Insuring your Business – The right way
By Steve Marsten
When we first go into business – our focus is getting the business up and running. You don’t focus on what could go wrong. Your only focus is making sure you are getting the business streamlined and humming. That’s why Business Risk and Business Risk Insurance is not always front of mind.
Like anything if you give it makeshift thinking it will become potentially a hap hazard nightmare later.
Business risk insurance involves the development of strategies that will assist a business to continue to operate in an effective manner should a particular event or circumstance arise that will have a significant impact on the business.
Businesses need to effect policies that deal with:
A death of an owner and their Estate’s interest in the business.
The Total and Permanent disablement of a business principal
The Critical Illness of a business principal; and
Sickness or injury of a business principal
The purpose of Business Risk Insurance is to construct business insurance that protects the business by:
Paying out a grieving spouse/estate the fair or agreed value of their interest of the deceased principal;
Or alternatively fund the remaining partners to buy out the interest of a business principal who is unable to work due to illness or injury;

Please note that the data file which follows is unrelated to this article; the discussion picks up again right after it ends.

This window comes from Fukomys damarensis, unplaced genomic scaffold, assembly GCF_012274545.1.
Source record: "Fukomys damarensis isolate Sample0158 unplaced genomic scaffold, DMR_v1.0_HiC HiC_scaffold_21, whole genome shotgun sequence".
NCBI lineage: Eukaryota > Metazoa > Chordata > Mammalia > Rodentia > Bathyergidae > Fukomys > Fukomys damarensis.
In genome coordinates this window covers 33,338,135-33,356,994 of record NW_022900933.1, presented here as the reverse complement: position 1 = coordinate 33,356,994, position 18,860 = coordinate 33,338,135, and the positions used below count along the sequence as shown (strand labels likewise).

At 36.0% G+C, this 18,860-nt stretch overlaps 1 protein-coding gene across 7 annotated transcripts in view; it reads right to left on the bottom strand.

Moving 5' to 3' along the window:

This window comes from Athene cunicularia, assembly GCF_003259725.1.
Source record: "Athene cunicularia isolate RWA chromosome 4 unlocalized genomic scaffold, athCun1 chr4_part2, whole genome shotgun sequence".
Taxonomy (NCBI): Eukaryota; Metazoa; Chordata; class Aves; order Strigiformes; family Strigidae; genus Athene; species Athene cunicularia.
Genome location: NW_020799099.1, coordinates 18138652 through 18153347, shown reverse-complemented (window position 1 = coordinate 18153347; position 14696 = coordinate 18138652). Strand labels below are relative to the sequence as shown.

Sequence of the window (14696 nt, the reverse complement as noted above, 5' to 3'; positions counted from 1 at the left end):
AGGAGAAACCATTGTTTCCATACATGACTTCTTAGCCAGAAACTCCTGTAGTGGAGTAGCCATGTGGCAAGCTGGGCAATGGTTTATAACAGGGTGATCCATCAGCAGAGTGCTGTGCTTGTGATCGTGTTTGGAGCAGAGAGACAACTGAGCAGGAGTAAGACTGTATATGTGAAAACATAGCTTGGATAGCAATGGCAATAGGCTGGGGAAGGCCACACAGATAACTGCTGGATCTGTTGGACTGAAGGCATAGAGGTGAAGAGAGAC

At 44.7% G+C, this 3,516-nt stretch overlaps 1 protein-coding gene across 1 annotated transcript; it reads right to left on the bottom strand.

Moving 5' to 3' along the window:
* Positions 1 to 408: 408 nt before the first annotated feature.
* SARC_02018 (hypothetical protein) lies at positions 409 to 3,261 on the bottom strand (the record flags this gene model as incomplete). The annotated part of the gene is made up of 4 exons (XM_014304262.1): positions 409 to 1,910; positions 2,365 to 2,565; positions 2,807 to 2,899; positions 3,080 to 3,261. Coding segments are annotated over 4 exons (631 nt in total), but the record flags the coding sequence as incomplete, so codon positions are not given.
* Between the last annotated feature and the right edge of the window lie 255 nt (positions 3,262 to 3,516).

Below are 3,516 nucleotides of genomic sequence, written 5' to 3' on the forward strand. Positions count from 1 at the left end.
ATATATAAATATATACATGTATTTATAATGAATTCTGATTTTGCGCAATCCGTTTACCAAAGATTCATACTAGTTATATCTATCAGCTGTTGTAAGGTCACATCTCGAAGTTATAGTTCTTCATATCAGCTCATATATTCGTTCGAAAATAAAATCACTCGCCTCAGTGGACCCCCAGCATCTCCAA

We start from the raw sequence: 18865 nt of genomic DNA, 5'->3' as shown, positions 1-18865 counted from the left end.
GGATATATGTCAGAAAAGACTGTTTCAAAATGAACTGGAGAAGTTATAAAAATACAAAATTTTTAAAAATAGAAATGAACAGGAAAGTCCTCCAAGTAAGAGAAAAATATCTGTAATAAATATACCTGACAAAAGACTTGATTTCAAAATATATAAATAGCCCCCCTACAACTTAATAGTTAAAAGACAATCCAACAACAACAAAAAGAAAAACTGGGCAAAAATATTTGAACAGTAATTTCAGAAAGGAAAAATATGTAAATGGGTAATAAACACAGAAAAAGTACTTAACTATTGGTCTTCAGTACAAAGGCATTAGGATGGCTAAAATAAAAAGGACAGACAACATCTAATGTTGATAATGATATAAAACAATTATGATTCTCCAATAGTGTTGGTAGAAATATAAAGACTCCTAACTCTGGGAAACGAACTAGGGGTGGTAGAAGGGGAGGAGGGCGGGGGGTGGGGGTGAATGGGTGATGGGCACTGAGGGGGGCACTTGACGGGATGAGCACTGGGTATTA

Replacing lost business income due to the loss of a key person;
Replacing lost profit which is due to a key principal being unable to work due to illness or injury;
Maintaining the credit standing of the business or
Ensuring the business viability is maintained until an appropriate buyer can be found
Dealing with key questions of who is to be the insured person; who is to own the policy and who is to pay the premiums are not always straight forward. Clearly a Directors Agreement (or partners agreement or Key Business document) is important in understanding the purpose of each policy taken out. It’s important to have a Key Agreement in place that is understood by all partners; key shareholders and Directors. In determining the answers to these key questions – we also need to understand the tax consequences as well. Does FBT apply? Are the paid premiums a business expense? Are they tax deductible? (These last two questions are not necessarily a “Yes” to both.) and what are the Capital Gains Consequences should a payout occur? Are they on revenue or capital account?
This is why you will require a good financial planner; accountant and Legal Advisor to assist in these matters. Feel free to call the team at UHY Haines Norton CQ on 07 4972 1300 for further information.